And you ask, why would I want skateboarders at my church?  The answer is clear.  Hardcore skateboarders – the ones who do tricks and flips – aren’t generally welcome in a lot of churches.  But they are young men (usually) who need Jesus just as much as anyone else, and few people are reaching out to them.

What do you do to reach them?

In North Carolina, a skateboard church is reaching this segment of the population that might have never stepped inside a church under different circumstances.

“We have graffiti on the walls and ramps that go to the ceiling and different things, and we crank loud music when we are skating. But we present the word and we stick by the truth, and what God’s given us in the Bible, we hold to that. We’re given the opportunity to speak to individuals that otherwise don’t get to hear the Gospel.”

At West Seattle’s Skate Church,  the approach was to open a skateboard shop, called TORN.  Using their non-profit status, they’re able to sell name-brand skate decks at a discount.  They also advertise TORN as the best place for candy and energy drinks because the shop is “cheaper than 7-11…closer than Safeway.

“The rectangular store has couches instead of pews, energy drinks and candy instead of coffee and doughnuts, and a drum set and several amps in its worship center. … a place where teens would choose to come and hang out, and not just once a week. He believes “just coming together on Sundays is not church, because church should be something that is happening all the time.”

The message is that you don’t have to be boring to be a Christian, and you don’t have to turn your back on the secular world, only the evil in it. Shiloh Mulkin, 17, gives the reason for using skating to reach people for Jesus:   “A lot of the skating scene that I’ve witnessed is drugs and stuff, and we’re just trying to give kids a different alternative,” he says. “We don’t want people to see just smoking and doing drugs and skating, and see them as all together.”

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If you try a skate ministry, remember to spend some time doing real skateboarding, not just skateboarding references in regular sermons.  West Seattle’s Boarders for Christ member Scott Yamamura says “When they throw a contest, it’s just a regular contest. It’s not really preaching; they are just supporting skateboarding.”

Read all about it here and here.

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In some churches, engaging youth in anything but pizza parties seems a daunting task.  Getting them into the core activities of the church is even harder.  But without the vitality of teenagers, churches get stale and die.

Russell Martin has written an approach to “engage youth in worship” that highlights this warning and suggests alternatives.  In a blog post on theworshipcommunity.com, he remembers when he was a teen, how his own youth pastor asked him to plan the worship services for weekly meetings and special events.  He calls it a turning point in his life.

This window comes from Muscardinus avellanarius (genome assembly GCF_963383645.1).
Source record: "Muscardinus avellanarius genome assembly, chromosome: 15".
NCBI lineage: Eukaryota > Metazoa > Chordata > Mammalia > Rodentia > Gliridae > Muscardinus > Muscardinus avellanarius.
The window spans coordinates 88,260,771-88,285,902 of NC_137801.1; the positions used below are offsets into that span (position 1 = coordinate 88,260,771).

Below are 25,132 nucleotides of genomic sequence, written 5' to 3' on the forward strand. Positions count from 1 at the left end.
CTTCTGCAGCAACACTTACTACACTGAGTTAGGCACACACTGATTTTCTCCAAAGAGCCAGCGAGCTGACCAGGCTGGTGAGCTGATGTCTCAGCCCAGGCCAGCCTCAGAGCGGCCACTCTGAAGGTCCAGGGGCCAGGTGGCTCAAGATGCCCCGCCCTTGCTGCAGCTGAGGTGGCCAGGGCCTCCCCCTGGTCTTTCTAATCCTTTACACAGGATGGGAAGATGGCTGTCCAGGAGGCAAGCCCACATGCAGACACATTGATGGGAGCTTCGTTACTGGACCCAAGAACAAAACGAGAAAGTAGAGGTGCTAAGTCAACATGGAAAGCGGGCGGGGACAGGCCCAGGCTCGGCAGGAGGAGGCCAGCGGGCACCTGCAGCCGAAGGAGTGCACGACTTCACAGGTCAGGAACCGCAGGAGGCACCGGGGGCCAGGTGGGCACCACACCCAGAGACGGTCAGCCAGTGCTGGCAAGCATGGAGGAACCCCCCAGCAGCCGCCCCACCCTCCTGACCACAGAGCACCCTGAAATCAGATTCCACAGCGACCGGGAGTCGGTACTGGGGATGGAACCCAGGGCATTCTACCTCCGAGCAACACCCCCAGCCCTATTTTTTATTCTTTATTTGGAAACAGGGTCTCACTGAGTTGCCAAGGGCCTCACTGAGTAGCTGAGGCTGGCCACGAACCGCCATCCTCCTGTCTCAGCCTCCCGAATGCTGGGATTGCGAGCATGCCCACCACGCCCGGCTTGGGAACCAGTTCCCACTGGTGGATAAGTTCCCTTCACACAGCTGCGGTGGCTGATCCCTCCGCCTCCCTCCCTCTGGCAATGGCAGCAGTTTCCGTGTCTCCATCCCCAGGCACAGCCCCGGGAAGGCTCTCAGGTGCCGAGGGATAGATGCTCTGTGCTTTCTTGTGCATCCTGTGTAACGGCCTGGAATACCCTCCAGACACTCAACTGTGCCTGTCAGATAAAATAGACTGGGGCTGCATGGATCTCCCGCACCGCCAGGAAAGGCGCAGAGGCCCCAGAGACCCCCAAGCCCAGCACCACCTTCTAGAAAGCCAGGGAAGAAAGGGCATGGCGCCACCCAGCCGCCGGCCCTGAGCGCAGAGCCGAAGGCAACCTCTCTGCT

To Russell, the secret to attracting youth to your church is to “give them ownership.”

They will likely come up with “different, but great ways” to introduce others to Jesus Christ.  “We should not underestimate the talents, abilities, and desires our youth have now and the things they can teach us about worship.”

More important, your youth” know other youth more than you do.”  Visitors “come with friends because someone knows someone.”

More than just training the next generation of church leaders, you are taking better advantage of the Gifts the Spirit has given your congregation.  And it gives opportunity to bring in new people to your congregation.

You just have to give them ownership and let them run with it, even if it’s not the way you’d do it.

Robbie wrote a great post called “No Youth Volunteers: No Youth Ministry”  He gives the qualities of a good youth volunteer: Crazy, Radical, Caffeinated, Brave, Dreamer.

For instance, he says “A Youth Volunteer steps out of their shoes & walks in a teenagers shoes. The best leaders are the ones that relate to the youth, where the youth are at. … Youth volunteers take the Gospel & radically mold it to where the youth are. Jesus did ministry the same way”

The good youth worker sees past the exterior and sees a teen to find themselves in a culture that is constantly changing, trying to find some hope.  “They dream about what God could do…and take action.”

The pastoral youth leader is there to plan, to pray, to organize. But it’s tough doing it alone.  Every church that is committed to reaching teenagers for the Gospel needs mature volunteer believers who will look past their own discomfort to pour themselves into the next generation.  They’re out there.  Go get them.